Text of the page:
MOTW: Five Interesting Facts about "The Rocky Horror Picture Show"

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A newly engaged couple have a breakdown in an isolated area and must pay a call to the bizarre residence of Dr. Frank-N-Furter. A place to stay is offered, but will Brad and Janet want to remain there? Especially when a large group of Transylvanians dance to the Time Warp.
Photo Credit: Twentieth Century Fox Film Corporation
October 22nd, 2013

MOTW: Five Interesting Facts about "The Rocky Horror Picture Show"

The "Rocky Horror Picture Show" was a hit musical film based on the 1970s cult musical "The Rocky Horror Show." This iconic rock musical has been revived many times in theaters. Check out these five interesting facts about this smash hit worshipped by a generation of followers and moviegoers.

It Holds the Record for the Longest-Running Theatrical Release in Film History

"The Rocky Horror Picture Show" was first released in the United Kingdom and the United States in 1975. Nearly four decades later, the same show continues to play in cinemas. Its distributor never pulled the film out, and it still plays at the Rialto Theater in Raleigh, North Carolina, every Friday at 11:30 p.m.

Even though it enjoys a strong cult following to date, it's interesting to note that the film wasn't really an overnight success. It fared decently on its initial release but was considered a box-office flop until its release in April 1976 at the Waverly Theater in New York City. What started as a low-budget midnight movie became the longest-running and most-successful musical film in history.

Some of the Original Stage Actors Reprised Their Roles in the Movie

Tim Curry (Dr. Frank-N-Furter), Nell Campbell (Columbia), Patricia Quinn (Magenta), and Richard O'Brien (Riff Raff) were originally in the stage production of "The Rocky Horror Show." It was Tim Curry's first feature role and the second time he and O'Brien worked together in a musical. Nell Campbell, billed in the movie as Little Nell, is an Australian actress who was cast in the West End Production of "The Rocky Horror Show." Patricia Quinn originally turned down the film role, but she later agreed to reprise it after talking with producer John Goldstone. She also got what she fervently wanted: lip-synching the opening song "Science Fiction, Double Feature." Her floating red lips appeared during the opening sequence; although, the vocals were courtesy of O'Brien. Richard O'Brien played Riff Raff both in the stage production and in the movie. He actually is the writer of the "The Rocky Horror Show" book, musical, and film. Other performers present in both the stage production and musical film were Meat Loaf (Eddie) and Jonathan Adams (Mr. Scott).

The Residence Shown in the Movie Was a Popular Location for Hammer Horror Films

Dr. Frank-N-Furter's castle was partially shot at Oakley Court, a gothic Victorian country house in Windsor. It was used in numerous horror movies, such as "The Old Dark House," "And Now the Screaming Starts," "Brides of Dracula," and "Murder by Death." The thirty-five-acre Oakley Court was built in 1859 and is adjacent to Hammer's Bray Studio—the producer of many blood-curdling films and "The Rocky Horror Show."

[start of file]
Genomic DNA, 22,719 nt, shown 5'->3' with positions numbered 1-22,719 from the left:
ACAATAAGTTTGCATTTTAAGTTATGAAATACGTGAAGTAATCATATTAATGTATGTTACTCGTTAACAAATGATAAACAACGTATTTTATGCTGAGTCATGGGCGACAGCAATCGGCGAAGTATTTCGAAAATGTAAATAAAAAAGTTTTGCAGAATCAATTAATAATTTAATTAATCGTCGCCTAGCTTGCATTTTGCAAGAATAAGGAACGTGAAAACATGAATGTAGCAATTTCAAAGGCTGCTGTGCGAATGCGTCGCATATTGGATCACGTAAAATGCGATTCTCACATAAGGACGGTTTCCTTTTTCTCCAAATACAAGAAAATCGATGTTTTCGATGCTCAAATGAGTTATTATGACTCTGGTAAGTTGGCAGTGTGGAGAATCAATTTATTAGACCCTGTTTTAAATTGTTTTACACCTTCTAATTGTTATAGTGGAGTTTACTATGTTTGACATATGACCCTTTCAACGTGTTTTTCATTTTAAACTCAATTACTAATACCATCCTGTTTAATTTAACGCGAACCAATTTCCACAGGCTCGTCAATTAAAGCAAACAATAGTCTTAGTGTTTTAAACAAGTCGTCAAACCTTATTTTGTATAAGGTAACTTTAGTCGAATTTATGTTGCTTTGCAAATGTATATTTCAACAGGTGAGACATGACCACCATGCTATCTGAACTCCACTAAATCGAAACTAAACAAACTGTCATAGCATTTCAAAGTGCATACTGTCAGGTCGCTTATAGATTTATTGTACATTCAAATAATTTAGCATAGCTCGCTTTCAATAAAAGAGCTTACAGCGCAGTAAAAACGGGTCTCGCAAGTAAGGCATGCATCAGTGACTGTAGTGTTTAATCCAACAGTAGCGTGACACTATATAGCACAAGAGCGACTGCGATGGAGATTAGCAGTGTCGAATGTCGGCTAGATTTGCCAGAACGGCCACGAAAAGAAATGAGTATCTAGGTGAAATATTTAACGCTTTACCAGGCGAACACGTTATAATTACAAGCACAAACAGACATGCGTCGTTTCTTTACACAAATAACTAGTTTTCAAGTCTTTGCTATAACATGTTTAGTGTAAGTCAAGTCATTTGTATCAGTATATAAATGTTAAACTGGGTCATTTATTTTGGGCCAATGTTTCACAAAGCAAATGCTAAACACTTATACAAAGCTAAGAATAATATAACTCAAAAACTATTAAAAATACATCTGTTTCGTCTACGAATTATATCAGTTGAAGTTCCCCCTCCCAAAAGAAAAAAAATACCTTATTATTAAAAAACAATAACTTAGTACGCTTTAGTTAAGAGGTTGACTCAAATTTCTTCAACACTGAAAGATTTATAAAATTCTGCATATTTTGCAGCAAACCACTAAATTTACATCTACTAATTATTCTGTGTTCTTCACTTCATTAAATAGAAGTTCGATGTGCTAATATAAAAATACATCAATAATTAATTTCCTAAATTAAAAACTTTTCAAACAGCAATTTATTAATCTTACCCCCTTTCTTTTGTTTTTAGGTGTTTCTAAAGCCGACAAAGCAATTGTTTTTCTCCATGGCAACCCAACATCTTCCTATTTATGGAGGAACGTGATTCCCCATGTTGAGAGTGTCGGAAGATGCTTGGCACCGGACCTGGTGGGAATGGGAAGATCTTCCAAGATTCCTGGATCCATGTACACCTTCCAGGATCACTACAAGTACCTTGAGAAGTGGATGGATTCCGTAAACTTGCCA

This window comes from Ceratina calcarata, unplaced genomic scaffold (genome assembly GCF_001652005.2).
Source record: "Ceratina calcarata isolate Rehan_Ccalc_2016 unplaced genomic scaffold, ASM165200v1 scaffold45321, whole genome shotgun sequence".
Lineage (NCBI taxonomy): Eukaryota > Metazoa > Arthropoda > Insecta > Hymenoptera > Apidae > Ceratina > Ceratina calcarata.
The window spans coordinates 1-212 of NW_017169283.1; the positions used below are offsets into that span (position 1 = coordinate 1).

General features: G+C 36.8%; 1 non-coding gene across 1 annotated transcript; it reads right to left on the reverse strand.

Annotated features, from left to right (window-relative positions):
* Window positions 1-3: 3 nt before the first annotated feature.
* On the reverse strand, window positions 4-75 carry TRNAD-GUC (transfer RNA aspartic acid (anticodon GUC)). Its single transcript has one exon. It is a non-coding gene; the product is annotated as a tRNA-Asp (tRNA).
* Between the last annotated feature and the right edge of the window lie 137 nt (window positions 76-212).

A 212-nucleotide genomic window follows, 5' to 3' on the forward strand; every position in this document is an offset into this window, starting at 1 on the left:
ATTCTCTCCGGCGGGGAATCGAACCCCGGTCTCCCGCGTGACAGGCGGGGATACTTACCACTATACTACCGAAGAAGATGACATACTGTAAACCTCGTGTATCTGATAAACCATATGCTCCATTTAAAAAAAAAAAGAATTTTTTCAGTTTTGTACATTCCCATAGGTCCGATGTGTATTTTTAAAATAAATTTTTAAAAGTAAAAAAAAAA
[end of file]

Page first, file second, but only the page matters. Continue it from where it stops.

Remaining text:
The castle was more than a century old when the production of "The Rocky Horror Picture Show" used it as a filming location. According to Barry Botswick, the actor who played Brad, the castle was leaking, and the cast were almost always wet during shooting. A room was designated as the warm room, and the cast would huddle inside between takes. Oakley Castle was refurbished in 1981 and was made into a luxury hotel. Fans of the film can actually stay in the castle, though a room will cost from £150 to £195 a night.

Movie Patrons Play Their Parts during the Midnight Showings of the Film

Audience participation has been a tradition during midnight showings of "The Rocky Horror Picture Show." The regulars have pretty much laid out the rules of participation for first-time moviegoers. Most followers wear costumes and dresses resembling the outfits of the film's actors—many bring props for full audience participation. Some of the most-used props include rice, water pistols, rubber gloves, confetti, newspaper, flying cards, party hats, torches, and toast. Note that some of these props are not meant for stage shows, which involve live performances from real theater actors. Props also vary from city to city. Audiences also throw in verbal dialogues or talkback lines to add to the "Rocky Horror Show" experience.

Tim Curry related that he once dressed as Dr. Frank-N-Furter and went to a midnight showing at the Waverly Theater in New York City. He said in an interview that he was kicked out before the show ended. The usher thought Curry was an impostor.

Three Eminent Actors Hoped but Failed to Get Roles in the Movie

Steve Martin reportedly auditioned for the movie role of Brad but was passed over for Barry Bostwick. Mick Jagger wanted Tim Curry's part, and Vincent Price tried for the part of the Criminologist. However, Jim Sharman, the director of "The Rocky Horror Picture Show," chose as many of the original stage actors as possible.